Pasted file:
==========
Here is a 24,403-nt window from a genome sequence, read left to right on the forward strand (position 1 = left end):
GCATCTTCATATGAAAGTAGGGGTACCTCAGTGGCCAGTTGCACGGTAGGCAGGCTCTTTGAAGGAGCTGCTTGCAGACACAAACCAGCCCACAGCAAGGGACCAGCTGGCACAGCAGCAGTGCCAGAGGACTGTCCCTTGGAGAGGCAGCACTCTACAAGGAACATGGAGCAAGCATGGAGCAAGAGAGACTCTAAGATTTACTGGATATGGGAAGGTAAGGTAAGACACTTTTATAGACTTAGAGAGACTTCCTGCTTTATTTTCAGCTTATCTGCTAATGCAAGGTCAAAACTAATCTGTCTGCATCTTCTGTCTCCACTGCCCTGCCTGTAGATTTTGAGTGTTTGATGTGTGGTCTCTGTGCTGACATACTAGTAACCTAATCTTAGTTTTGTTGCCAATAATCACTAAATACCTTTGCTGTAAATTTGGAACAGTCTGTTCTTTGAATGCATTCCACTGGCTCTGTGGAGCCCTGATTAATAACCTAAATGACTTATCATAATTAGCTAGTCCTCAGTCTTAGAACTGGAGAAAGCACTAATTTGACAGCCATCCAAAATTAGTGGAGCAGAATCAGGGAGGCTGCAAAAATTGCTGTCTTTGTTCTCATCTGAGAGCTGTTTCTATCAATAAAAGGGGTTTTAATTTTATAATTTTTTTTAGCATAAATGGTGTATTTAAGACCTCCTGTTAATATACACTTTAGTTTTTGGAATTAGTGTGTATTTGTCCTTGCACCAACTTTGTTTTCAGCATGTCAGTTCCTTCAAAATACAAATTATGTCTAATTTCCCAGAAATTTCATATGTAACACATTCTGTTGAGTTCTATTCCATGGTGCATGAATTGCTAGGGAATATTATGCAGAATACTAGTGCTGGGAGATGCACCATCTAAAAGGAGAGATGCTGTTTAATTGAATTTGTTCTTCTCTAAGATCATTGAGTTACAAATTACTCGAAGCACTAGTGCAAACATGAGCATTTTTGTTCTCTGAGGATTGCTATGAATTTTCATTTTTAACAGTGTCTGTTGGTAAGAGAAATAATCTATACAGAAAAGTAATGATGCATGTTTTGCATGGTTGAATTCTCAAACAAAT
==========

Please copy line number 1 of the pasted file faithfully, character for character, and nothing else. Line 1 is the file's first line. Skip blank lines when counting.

Here is a 24,403-nt window from a genome sequence, read left to right on the forward strand (position 1 = left end):